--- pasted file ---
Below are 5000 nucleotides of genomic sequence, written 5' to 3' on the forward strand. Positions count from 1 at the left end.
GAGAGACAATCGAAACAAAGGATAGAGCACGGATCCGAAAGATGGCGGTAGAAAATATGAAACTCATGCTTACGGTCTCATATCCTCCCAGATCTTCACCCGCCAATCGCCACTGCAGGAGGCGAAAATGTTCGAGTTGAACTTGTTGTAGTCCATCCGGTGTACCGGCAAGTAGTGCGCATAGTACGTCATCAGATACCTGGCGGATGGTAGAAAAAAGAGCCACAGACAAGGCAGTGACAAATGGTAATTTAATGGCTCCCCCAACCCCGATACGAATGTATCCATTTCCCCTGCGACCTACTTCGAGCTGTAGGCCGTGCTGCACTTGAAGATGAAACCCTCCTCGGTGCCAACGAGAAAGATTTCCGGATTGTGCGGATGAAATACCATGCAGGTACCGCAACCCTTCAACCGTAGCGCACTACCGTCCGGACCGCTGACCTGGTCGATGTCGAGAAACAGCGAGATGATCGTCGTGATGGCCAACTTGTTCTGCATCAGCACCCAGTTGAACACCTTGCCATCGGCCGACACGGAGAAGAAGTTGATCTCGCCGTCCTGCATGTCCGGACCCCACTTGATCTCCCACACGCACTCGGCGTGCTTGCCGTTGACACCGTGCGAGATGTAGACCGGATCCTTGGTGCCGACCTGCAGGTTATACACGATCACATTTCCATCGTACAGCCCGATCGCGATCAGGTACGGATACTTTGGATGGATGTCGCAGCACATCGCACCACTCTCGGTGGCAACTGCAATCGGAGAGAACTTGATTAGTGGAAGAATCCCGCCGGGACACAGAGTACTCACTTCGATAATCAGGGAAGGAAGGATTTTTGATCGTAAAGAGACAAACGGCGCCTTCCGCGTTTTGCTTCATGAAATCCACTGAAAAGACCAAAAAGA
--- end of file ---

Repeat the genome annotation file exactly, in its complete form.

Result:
Below are 5000 nucleotides of genomic sequence, written 5' to 3' on the forward strand. Positions count from 1 at the left end.
GAGAGACAATCGAAACAAAGGATAGAGCACGGATCCGAAAGATGGCGGTAGAAAATATGAAACTCATGCTTACGGTCTCATATCCTCCCAGATCTTCACCCGCCAATCGCCACTGCAGGAGGCGAAAATGTTCGAGTTGAACTTGTTGTAGTCCATCCGGTGTACCGGCAAGTAGTGCGCATAGTACGTCATCAGATACCTGGCGGATGGTAGAAAAAAGAGCCACAGACAAGGCAGTGACAAATGGTAATTTAATGGCTCCCCCAACCCCGATACGAATGTATCCATTTCCCCTGCGACCTACTTCGAGCTGTAGGCCGTGCTGCACTTGAAGATGAAACCCTCCTCGGTGCCAACGAGAAAGATTTCCGGATTGTGCGGATGAAATACCATGCAGGTACCGCAACCCTTCAACCGTAGCGCACTACCGTCCGGACCGCTGACCTGGTCGATGTCGAGAAACAGCGAGATGATCGTCGTGATGGCCAACTTGTTCTGCATCAGCACCCAGTTGAACACCTTGCCATCGGCCGACACGGAGAAGAAGTTGATCTCGCCGTCCTGCATGTCCGGACCCCACTTGATCTCCCACACGCACTCGGCGTGCTTGCCGTTGACACCGTGCGAGATGTAGACCGGATCCTTGGTGCCGACCTGCAGGTTATACACGATCACATTTCCATCGTACAGCCCGATCGCGATCAGGTACGGATACTTTGGATGGATGTCGCAGCACATCGCACCACTCTCGGTGGCAACTGCAATCGGAGAGAACTTGATTAGTGGAAGAATCCCGCCGGGACACAGAGTACTCACTTCGATAATCAGGGAAGGAAGGATTTTTGATCGTAAAGAGACAAACGGCGCCTTCCGCGTTTTGCTTCATGAAATCCACTGAAAAGACCAAAAAGA